The best way I could think of tracing Maud Kitts, who was apparently unmarried at the age of thirty-five (the gap between her mother's death and the writing of her grandfather's will), was to assume she had remained unmarried, and to see if there was a feasible number of Kitts in the Sunderland telephone directory. At that stage (1994), telephone directories were a whole lot more helpful to a researcher than they are now. There was no stiff competition to British Telecom. The mobile phone was still to come. Comparatively few people were ex-directory. Only four years later, using the phone book as a means of finding someone would become a practically pointless exercise.
There were very few people called Kitts in the Sunderland phone book, according to my mother, who read me the numbers down the line. For once, all my assumptions held up. The second call took me to Hilda Kitts, who had known Maud Kitts well. Hilda was the widow of one of her nephews - well, it was a little more complicated than that. Maud's mother Margaret had indeed died in the aftermath of childbirth; Maud's father, John Tate Kitts, a missionary, had disappeared back to Shanghai. The Kitts family story was that he had never returned, having become an opium addict. This was unprovable, of course, but it did subsequently transpire that John Kitts had never been entered in the register of deaths in this country, or as a British subject overseas. However, Hilda had another little surprise - she had an old family photograph, and some other documents. Next time I was in Sunderland, why didn't I go round and look at it?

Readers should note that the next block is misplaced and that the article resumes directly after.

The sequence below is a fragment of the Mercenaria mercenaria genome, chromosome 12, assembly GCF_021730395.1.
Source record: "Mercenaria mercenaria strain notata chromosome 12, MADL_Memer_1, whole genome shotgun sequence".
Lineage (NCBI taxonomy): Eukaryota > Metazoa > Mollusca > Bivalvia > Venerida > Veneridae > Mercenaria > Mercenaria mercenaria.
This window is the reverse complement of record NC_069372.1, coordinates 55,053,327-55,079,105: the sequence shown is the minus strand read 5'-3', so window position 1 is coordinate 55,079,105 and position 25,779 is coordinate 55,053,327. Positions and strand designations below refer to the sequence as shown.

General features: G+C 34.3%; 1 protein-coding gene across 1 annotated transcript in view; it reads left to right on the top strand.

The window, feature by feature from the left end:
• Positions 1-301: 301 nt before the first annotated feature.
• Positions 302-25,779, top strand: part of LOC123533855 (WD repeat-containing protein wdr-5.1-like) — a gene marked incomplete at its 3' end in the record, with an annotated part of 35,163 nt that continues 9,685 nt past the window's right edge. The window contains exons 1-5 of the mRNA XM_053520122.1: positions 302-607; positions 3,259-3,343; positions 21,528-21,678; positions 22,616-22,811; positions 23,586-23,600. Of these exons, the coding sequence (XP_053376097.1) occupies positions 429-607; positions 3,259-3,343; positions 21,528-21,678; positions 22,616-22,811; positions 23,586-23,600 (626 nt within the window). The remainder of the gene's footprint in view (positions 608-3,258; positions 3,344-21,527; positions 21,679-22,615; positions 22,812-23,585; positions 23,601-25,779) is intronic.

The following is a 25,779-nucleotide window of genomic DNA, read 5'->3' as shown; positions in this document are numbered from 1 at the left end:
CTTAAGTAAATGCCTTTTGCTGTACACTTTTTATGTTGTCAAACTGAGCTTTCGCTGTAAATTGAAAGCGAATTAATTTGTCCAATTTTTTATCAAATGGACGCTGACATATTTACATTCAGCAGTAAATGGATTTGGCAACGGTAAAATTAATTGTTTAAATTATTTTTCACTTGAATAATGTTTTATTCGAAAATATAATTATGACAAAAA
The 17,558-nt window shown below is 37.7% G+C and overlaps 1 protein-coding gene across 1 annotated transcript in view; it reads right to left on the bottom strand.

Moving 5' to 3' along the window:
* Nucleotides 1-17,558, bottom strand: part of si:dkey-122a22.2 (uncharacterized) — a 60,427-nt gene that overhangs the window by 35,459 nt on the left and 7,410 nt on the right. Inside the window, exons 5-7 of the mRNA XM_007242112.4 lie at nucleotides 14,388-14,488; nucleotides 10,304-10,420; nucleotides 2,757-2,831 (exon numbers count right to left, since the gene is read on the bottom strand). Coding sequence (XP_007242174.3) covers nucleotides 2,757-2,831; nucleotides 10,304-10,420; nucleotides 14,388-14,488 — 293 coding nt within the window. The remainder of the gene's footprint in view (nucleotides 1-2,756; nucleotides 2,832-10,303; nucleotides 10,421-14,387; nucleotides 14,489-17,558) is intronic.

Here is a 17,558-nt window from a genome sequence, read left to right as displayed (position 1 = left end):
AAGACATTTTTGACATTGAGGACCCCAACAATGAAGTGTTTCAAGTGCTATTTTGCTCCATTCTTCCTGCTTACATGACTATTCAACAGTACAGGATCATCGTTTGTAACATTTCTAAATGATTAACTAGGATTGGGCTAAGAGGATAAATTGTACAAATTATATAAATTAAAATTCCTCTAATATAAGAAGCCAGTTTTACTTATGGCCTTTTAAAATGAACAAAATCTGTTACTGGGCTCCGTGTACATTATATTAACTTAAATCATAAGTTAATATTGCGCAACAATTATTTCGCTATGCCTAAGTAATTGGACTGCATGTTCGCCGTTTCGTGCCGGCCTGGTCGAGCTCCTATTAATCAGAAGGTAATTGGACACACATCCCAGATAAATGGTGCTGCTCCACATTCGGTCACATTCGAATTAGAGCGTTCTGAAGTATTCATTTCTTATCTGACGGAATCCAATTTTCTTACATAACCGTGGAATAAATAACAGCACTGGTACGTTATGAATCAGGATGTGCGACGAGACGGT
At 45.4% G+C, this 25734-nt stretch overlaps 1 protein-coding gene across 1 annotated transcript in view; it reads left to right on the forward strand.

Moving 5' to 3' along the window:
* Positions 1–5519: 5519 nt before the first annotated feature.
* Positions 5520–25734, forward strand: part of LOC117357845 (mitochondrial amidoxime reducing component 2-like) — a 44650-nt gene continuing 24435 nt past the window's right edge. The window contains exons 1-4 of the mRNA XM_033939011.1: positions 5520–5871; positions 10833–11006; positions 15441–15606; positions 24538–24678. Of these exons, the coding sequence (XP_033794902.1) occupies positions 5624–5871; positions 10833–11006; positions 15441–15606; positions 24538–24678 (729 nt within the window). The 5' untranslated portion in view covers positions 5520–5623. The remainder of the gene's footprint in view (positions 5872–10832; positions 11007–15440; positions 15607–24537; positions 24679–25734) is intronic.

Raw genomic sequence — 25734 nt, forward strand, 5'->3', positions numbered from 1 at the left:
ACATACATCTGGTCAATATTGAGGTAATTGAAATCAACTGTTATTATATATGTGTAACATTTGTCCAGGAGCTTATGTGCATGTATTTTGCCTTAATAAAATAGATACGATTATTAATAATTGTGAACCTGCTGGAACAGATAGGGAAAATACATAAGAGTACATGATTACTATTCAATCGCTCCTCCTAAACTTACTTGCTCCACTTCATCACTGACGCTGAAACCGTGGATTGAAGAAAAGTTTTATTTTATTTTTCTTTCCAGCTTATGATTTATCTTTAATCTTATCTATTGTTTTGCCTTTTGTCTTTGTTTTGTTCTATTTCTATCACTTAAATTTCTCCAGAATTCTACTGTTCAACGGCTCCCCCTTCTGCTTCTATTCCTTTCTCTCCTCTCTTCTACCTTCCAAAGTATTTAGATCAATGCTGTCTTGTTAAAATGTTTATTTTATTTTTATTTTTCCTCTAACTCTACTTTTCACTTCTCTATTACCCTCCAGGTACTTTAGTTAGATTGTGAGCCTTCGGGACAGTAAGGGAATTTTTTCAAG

John Kitts and three of his sons. My great-great-grandfather's sister Margaret, who died in childbirth, is on the right. Her daughter Maud was brought up as the sister of the three cousins to her left. Hilda Kitts married the grandson of another son, Jonathan.
Visiting Hilda Kitts gave me one of the greatest kicks of my odyssey round the far regions of my family. It wasn't just that she was hospitality itself, which she was: she had perhaps the most sensational photograph I've discovered. I had been expecting a small family group, with Maud in it as a child. Maud had been adopted by her uncle (the Joseph George Kitts in the will), and brought up as a sister to her cousins. But the photograph, in which there are twenty-one members of the Kitts family, surrounding a patriarchal John Kitts senior (Maud's paternal grandfather), was dated 1884. And in the top left of the picture, clearly pregnant, was my great-great-grandfather's sister Margaret, doomed to die only a few months later, her dapper husband leaning towards her. It was a moving moment, a sudden knitting of family across over a hundred years. This was the first of Robert Wilson Greenwell's children I had seen. She had flitted through the Kitts history like a ghost, yet leaving an imprint on all time with this extraordinary image of her eighteen-month marriage. Here too were people my great-great-grandfather must have known; here was the executor of my great-great-great-grandfather's will. Here was a curtain half turned aside, here were the blinds that would be drawn, here were the bricks and stones that would outlast them. It did not seem so very long ago, at all.